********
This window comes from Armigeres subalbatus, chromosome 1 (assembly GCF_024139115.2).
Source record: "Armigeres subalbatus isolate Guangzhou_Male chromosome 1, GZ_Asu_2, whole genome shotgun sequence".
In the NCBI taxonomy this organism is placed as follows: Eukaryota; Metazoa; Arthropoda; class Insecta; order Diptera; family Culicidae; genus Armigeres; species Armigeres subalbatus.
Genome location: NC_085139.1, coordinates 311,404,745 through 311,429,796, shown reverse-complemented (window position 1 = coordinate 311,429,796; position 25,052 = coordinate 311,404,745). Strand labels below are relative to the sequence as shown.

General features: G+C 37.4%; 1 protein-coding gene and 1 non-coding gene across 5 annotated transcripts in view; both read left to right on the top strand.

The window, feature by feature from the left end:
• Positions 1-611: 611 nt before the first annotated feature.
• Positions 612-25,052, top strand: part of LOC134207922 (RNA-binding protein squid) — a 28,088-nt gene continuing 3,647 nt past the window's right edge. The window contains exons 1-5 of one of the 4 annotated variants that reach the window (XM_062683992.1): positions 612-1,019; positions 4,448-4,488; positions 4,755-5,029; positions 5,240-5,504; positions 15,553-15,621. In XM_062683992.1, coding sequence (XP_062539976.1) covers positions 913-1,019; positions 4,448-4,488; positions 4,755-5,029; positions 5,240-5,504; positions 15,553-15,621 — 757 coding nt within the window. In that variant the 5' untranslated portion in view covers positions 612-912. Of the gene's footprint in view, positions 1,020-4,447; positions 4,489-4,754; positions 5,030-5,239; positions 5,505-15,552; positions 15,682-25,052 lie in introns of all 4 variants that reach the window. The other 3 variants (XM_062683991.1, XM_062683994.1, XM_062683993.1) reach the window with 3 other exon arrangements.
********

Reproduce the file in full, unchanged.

This window comes from Armigeres subalbatus, chromosome 1 (assembly GCF_024139115.2).
Source record: "Armigeres subalbatus isolate Guangzhou_Male chromosome 1, GZ_Asu_2, whole genome shotgun sequence".
In the NCBI taxonomy this organism is placed as follows: Eukaryota; Metazoa; Arthropoda; class Insecta; order Diptera; family Culicidae; genus Armigeres; species Armigeres subalbatus.
Genome location: NC_085139.1, coordinates 311,404,745 through 311,429,796, shown reverse-complemented (window position 1 = coordinate 311,429,796; position 25,052 = coordinate 311,404,745). Strand labels below are relative to the sequence as shown.

General features: G+C 37.4%; 1 protein-coding gene and 1 non-coding gene across 5 annotated transcripts in view; both read left to right on the top strand.

The window, feature by feature from the left end:
• Positions 1-611: 611 nt before the first annotated feature.
• Positions 612-25,052, top strand: part of LOC134207922 (RNA-binding protein squid) — a 28,088-nt gene continuing 3,647 nt past the window's right edge. The window contains exons 1-5 of one of the 4 annotated variants that reach the window (XM_062683992.1): positions 612-1,019; positions 4,448-4,488; positions 4,755-5,029; positions 5,240-5,504; positions 15,553-15,621. In XM_062683992.1, coding sequence (XP_062539976.1) covers positions 913-1,019; positions 4,448-4,488; positions 4,755-5,029; positions 5,240-5,504; positions 15,553-15,621 — 757 coding nt within the window. In that variant the 5' untranslated portion in view covers positions 612-912. Of the gene's footprint in view, positions 1,020-4,447; positions 4,489-4,754; positions 5,030-5,239; positions 5,505-15,552; positions 15,682-25,052 lie in introns of all 4 variants that reach the window. The other 3 variants (XM_062683991.1, XM_062683994.1, XM_062683993.1) reach the window with 3 other exon arrangements.